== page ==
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Climate crisis forces Indian children from homes and schools

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The increase of extreme and erratic weather events like floods, cyclones and erosions in disaster prone areas in India is deeply impacting the lives of children and their families. As a result, children are forced to leave their homes and schools, it hampers their health and family livelihoods, and it limits their access to health care.

Save the Children and PwC India warn in their study ‘Protect a Generation: Climate security for India’s children’, which was launched today, that the COVID-19 pandemic has further increased the risks.

The report, based on a year-long study across three states of Uttarakhand, Madhya Pradesh and West Bengal covering floods, droughts and cyclones, aims to document the impact of climate change on children and suggests key risk mitigation strategies to develop a roadmap for a climate resilient future for children in India.

Some of the other key findings of the study include:

At least 60% of the households said climate crises impacted their economic situation.

Up to 90% saw a negative impact of climate crises on drinking water.

Up to 75% of the households saw their houses damaged by climate crisis-related events.

Up to 14% of the respondents knew at least one family member that migrated because of a climate-related disaster. In some areas, up to 20% of the respondents intended to migrate.

Depending on the region, up to 58% of respondents said that their children faced health issues such as dehydration, skin diseases and allergies due to rising temperatures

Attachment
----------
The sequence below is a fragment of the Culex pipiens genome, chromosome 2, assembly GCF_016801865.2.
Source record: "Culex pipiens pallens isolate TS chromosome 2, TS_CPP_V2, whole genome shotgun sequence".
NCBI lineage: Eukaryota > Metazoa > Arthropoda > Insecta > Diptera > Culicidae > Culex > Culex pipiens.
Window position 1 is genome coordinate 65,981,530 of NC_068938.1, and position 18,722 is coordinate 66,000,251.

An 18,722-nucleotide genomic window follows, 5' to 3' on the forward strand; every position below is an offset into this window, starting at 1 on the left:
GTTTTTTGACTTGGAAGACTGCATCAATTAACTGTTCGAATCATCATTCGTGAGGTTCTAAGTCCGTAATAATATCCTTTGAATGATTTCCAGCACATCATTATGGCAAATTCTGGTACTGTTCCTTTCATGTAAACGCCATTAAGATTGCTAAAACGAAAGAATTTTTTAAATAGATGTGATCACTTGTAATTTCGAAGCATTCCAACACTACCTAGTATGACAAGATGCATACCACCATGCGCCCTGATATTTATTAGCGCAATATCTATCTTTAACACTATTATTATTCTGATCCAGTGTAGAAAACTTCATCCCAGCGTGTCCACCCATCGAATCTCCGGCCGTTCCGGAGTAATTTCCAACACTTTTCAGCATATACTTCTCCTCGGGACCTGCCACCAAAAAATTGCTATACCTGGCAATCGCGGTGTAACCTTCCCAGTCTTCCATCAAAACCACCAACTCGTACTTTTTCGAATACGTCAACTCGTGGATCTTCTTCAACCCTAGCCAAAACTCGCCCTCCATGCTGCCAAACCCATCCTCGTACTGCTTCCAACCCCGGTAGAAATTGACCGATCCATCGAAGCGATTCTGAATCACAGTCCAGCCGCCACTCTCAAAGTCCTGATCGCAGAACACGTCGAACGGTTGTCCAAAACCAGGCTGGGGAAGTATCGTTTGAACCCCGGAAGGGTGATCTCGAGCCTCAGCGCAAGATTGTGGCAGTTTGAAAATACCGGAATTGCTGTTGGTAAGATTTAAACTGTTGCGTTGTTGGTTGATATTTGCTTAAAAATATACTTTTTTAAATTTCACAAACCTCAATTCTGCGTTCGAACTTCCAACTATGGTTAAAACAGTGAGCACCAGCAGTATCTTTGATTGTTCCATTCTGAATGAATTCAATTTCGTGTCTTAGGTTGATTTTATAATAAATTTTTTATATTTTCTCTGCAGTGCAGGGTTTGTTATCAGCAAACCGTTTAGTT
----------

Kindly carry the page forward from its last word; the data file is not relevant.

In several districts, more than 50% said that children could not play outside due to the heat.

The report also suggests measures to work towards a climate resilient future such as stepping up child welfare schemes, enabling healthcare during crises, climate proofing of infrastructure, using climate smart agriculture, sustainable water management and ensuring children are protected during disasters. Incorporating these strategies into existing policy decisions could go a long way in mitigating the impact of climate change on children, the organisations said.

Jaivir Singh, Vice Chairman PwC India Foundation said, “Through this research, we have tried to voice the challenges faced by vulnerable children and have sought to provide a series of practical and feasible strategies that are essential to building resilience in the face of increasingly frequent and complex climate change induced disasters. We hope that this report forms the basis for further evidence building, informed advocacy and policymaking to create a sustainable change in the lives of children in India and beyond.”

Sudarshan Suchi, CEO of Save the Children in India said, “The climate and environmental crisis is an intergenerational child rights crisis that threatens children’s survival, learning and protection around the world today and tomorrow, with the most marginalised and deprived children at greatest risk. The report highlights the impact of such disasters on marginalised and vulnerable children.”

The study found that vulnerable families and children are hardest hit by the impacts of the climate crises, as they are often less able to adapt to new circumstances. Families reported children suffered from dehydration, skin diseases and allergies due to rising heat and a lack of drinking water. Children missed out on school as families had to temporarily flee their area after climate related disasters struck and schools were hard to reach. Families also reported a lack of health care in the aftermath of disasters, as hospitals were damaged or hard to reach.